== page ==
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Steroid Injections for Back Pain Linked to Increased Risk of Bone Fractures
Patients treated with an epidural steroid injection for back pain relief are at increased risk of bone fractures in the spine, according to a study conducted at Henry Ford Hospital in Detroit, Michigan.
The researchers say that the risk of fracture increased 29% with each steroid injection — a finding they believe raises patient safety concerns.
"For a patient population already at risk for bone fractures, steroid injections carry a greater risk than previously thought and actually pose a hazard to the bone," said lead author Shlomo Mandel, MD.
Mandel recommends that patients being treated with steroid injections be told about the risks associated with future fractures and undergo bone testing.
The new study was presented on October 25 at the annual meeting of the North American Spine Society in Dallas, Texas.
Bone fractures in the spine are the most common fracture in patients with osteoporosis, affecting an estimated 750,000 people annually. Approximately 40% percent of women aged 80 years and older experience bone fractures in the spine.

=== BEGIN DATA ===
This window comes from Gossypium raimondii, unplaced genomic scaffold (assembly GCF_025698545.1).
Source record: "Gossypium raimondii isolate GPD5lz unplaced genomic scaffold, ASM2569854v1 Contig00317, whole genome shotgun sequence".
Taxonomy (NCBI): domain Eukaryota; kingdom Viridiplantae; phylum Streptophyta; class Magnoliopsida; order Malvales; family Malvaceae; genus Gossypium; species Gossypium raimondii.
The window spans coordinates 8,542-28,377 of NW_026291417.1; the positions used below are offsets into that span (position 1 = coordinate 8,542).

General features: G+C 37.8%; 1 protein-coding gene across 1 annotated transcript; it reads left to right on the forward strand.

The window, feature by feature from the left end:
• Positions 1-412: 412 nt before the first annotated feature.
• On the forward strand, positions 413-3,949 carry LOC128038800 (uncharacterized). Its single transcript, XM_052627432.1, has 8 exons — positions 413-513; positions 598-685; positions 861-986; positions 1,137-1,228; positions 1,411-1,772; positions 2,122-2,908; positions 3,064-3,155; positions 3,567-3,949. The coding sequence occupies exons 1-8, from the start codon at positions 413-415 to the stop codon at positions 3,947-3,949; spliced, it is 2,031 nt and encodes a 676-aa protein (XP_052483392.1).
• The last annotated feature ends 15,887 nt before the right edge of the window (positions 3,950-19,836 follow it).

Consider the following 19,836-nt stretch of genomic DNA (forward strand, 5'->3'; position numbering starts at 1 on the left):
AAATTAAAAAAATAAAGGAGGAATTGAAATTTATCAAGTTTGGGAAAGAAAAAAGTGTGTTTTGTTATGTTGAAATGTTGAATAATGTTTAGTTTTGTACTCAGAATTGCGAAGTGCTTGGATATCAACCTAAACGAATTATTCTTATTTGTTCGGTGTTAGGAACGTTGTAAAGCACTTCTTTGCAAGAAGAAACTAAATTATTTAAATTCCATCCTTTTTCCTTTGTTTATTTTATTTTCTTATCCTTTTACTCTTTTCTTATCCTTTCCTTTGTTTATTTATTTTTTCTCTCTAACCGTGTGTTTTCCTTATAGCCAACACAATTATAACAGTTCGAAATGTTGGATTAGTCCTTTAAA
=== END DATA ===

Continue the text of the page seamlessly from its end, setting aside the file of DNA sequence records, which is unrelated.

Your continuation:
Patients are typically treated with anti-inflammatory drugs and physical therapy. If symptoms persist, an epidural steroid is often prescribed to alleviate pain and to improve function. However, steroid use has been linked to diminished bone quality.
In a retrospective study, researchers compared data from 6,000 patients treated for back pain between 2007 and 2010 — 3,000 patients who received at least one steroid injection and 3,000 patients who did not receive an injection. The patients’ average age was 66 years, and most (64%) were women. The researchers also analyzed the incidence of bone fractures in each group. Using the survival analysis technique, they found that the number of steroid injections was linked with an increased likelihood of fracture.
The patients in this study did not receive the steroid injection medication that is at the center of the current meningitis outbreak.
Source: Henry Ford Health System, October 25, 2012.